The paper describes research on the role and place of computer games in the lives of children and adolescents, and also perceiving how young gamers estimate the impact of various aspects of computer games and experience games in general on themselves.
The study involved gamers between the age of 11 and 19 years. The study is conducted using surveys and interviews. The issues are related to those aspects of games that are perceived as most important, attractive, and cause the greatest emotional response, and also determine the selection of games; how users appreciate game characters including users’ attitudes to the games and the place of the computer game in their lives.
The study revealed that children and adolescents generally have a positive attitude towards computer games and find them a useful and enjoyable part of life, they do not feel shame and remorse for wasting time playing computer games, and are going to continue to play on into adulthood. Playing computer games they learn to communicate and make decisions.
The most important aspect of evaluating game characters is their visual representation.
The character appearance in the game is one of the main factors of their attractiveness. Adolescents do not appreciate only important aesthetic component of the visual images, but also their meaning: reflection of personality or actions of characters in visual images.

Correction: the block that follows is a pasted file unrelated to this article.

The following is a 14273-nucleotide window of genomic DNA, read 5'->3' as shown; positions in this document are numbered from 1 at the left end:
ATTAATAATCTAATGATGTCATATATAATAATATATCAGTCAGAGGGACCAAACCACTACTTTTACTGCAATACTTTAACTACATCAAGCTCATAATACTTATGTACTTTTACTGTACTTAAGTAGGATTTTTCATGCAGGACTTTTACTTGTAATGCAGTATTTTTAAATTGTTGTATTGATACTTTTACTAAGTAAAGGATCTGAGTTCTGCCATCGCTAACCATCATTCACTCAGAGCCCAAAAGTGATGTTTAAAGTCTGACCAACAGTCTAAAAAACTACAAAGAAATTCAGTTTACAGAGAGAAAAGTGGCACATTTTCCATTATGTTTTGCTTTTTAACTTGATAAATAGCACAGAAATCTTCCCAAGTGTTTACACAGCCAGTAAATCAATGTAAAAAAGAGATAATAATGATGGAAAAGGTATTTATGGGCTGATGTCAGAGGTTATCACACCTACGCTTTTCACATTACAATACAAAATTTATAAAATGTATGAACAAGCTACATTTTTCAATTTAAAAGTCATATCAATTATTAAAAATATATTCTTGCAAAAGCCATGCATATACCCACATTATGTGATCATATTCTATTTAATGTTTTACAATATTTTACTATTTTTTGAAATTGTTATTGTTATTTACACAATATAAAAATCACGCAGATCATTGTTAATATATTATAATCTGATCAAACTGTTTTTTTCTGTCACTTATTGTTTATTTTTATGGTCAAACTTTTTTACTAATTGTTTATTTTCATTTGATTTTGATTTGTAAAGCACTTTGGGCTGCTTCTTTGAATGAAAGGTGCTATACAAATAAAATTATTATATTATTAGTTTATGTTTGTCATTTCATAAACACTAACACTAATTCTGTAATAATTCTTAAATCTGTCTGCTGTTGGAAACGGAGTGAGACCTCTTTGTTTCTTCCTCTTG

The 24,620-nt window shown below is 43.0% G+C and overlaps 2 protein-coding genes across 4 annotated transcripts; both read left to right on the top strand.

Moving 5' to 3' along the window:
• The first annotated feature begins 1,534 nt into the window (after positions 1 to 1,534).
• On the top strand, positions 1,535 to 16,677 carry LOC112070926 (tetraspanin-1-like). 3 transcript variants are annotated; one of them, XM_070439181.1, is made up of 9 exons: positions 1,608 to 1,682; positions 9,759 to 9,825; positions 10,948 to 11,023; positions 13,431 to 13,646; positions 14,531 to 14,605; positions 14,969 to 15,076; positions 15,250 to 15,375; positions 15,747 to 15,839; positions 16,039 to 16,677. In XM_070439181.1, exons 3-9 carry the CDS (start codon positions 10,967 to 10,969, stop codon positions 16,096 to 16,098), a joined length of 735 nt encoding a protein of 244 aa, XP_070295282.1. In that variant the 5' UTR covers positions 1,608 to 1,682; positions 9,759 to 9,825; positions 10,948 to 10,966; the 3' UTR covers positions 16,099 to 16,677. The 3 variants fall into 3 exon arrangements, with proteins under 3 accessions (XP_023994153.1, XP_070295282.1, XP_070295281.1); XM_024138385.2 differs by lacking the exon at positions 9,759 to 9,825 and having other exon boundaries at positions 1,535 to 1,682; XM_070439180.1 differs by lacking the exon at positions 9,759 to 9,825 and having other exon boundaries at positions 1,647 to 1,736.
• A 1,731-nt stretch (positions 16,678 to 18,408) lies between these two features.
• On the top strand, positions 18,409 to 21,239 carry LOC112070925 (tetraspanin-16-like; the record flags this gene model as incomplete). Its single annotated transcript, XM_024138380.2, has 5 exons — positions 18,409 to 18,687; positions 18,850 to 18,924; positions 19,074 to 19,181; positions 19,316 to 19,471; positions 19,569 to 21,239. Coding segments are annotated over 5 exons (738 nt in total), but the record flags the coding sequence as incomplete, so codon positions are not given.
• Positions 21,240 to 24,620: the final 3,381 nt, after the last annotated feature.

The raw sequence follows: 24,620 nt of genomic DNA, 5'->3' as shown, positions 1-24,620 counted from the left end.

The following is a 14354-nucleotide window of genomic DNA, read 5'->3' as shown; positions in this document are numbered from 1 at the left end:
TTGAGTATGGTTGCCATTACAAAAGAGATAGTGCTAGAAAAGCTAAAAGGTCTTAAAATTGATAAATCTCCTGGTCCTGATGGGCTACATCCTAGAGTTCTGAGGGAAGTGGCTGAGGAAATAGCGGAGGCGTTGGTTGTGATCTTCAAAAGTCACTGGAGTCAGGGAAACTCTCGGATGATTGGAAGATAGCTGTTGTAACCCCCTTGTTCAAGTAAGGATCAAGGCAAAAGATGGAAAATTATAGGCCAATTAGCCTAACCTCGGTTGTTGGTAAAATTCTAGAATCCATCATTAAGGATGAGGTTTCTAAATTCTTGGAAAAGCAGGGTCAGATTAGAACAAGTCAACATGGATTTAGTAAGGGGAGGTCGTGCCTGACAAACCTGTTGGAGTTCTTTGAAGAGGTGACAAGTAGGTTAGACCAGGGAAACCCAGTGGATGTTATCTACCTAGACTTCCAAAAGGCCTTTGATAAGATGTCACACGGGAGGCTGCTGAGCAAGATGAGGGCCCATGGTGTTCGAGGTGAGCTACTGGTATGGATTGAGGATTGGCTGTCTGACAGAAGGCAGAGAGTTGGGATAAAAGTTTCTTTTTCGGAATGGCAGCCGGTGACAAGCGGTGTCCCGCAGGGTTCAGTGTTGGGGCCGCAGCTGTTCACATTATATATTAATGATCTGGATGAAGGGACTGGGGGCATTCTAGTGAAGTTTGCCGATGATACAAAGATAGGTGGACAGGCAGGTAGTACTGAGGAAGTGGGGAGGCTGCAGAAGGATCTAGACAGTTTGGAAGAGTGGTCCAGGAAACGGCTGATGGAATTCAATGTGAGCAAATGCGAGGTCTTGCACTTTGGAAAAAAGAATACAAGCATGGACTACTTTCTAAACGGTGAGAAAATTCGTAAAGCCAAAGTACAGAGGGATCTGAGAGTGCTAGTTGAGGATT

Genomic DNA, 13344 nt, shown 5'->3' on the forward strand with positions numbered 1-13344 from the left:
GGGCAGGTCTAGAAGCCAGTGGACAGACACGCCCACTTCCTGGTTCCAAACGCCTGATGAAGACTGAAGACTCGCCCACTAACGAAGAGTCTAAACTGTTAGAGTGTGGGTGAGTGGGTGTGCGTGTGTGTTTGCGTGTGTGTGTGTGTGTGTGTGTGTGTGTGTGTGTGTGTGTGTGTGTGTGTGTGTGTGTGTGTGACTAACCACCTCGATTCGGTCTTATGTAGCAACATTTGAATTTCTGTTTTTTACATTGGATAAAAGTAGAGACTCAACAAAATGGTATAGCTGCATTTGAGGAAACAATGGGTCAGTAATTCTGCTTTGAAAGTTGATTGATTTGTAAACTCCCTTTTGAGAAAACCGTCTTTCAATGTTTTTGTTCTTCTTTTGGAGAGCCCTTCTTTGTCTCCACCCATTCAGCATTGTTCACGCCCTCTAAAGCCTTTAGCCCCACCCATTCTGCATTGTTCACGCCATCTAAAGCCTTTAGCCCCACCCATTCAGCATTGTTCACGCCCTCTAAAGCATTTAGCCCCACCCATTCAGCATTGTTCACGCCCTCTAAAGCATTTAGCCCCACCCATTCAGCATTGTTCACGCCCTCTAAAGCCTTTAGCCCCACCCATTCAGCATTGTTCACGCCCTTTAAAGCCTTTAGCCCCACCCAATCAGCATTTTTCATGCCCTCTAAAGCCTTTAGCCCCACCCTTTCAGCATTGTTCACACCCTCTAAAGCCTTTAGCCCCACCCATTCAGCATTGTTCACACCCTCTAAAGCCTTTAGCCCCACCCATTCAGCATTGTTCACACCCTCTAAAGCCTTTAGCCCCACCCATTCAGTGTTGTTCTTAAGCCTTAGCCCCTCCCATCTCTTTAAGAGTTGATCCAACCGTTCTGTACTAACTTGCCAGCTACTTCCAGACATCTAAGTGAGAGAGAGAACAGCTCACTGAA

Preferences in selecting games are largely determined by the player actions in the game rather than the game plot. For adolescents computer game is an opportunity to try themselves in different situations and get the experience of interacting with other people, who may get inaccessible in real life. A computer game for children is a model of a successful living, so it can be used as a means of personal self-development. Computer games make a full-fledged sphere of life in adolescents through which they gradually realize the importance of school and studies, sports, and hobbies. Playing computer games adolescents relax, socialize and gain social and cognitive skills